180gsm vinyl (lucky dip random of red, blue or yellow vinyl), Printed inner sleeve, Spined single outer sleeve, Brown paper bag (instead of shrink-wrap), Sticker
King Gizzard & The Lizard Wizard have always greeted creative boundaries with the same respect bulldozers visit upon anything foolish enough to stray into their path. Over 11 years and across their 17 studio albums to date, the sui generis sextet have turned their many hands to luminous acid-rock daydreams (I’m In Your Mind Fuzz), gritty western horse operas (Eyes Like The Sky), never-ending science-fiction song cycles (Nonagon Infinity), dystopian death-metal epics (Infest The Rat’s Nest) and winningly mellifluous jazz-folk (Sketches Of Brunswick East). They’ve even invented their own musical instrument – a hybrid electric guitar sharing much of its DNA with the traditional Turkish bağlama – to explore the notes between the notes (a mission that’s yielded three albums thus far: Flying Microtonal Banana, K.G. and L.W.).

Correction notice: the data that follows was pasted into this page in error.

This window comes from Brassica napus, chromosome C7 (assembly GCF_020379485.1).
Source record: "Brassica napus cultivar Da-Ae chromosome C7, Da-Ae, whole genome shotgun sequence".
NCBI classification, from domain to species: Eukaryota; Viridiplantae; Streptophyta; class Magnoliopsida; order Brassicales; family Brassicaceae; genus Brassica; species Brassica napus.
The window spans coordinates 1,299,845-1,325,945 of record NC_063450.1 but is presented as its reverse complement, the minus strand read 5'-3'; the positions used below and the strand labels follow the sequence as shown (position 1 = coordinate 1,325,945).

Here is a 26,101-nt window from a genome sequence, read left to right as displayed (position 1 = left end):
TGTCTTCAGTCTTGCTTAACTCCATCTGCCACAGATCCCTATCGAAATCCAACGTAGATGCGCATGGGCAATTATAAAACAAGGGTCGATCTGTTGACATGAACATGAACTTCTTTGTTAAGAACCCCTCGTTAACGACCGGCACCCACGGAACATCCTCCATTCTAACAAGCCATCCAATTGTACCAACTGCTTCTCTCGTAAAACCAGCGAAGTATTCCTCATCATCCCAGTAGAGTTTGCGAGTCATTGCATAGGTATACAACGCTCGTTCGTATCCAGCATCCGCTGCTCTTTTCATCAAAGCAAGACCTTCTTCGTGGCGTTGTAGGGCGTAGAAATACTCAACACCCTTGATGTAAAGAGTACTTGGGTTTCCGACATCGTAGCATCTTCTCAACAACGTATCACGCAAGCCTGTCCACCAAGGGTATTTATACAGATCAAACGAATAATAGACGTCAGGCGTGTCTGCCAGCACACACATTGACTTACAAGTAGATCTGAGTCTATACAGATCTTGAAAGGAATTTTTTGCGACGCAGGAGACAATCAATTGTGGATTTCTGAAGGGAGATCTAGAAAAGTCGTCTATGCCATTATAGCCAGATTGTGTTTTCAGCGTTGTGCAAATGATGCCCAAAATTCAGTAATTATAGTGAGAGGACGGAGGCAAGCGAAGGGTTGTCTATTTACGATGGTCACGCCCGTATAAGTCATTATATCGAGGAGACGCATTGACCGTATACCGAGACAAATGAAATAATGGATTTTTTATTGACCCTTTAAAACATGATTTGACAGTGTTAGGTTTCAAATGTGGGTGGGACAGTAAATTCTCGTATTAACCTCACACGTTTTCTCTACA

But their 18th album, Butterfly 3000, might be their most fearless leap into the unknown yet: a suite of ten songs that all began life as arpeggiated loops composed on modular synthesisers, before being fashioned into addictive, optimistic and utterly seductive dream-pop by the six-piece. The album sounds simultaneously like nothing they’ve ever done before, and thoroughly, unmistakeably Gizz, down to its climactic neon psych-a-tronic flourish.
“On Butterfly 3000, we’ve set some parameters we’ve never really touched on before,” says Gizz frontman Stu Mackenzie. “I feel most inspired when I’m not in competition with myself, and I’m always attracted to ideas that feel utterly new. Maybe that’s an idiosyncratic way to approach music, but it’s the Gizzard way. I often feel like we’re aliens, compared to how others write and make and look at music.”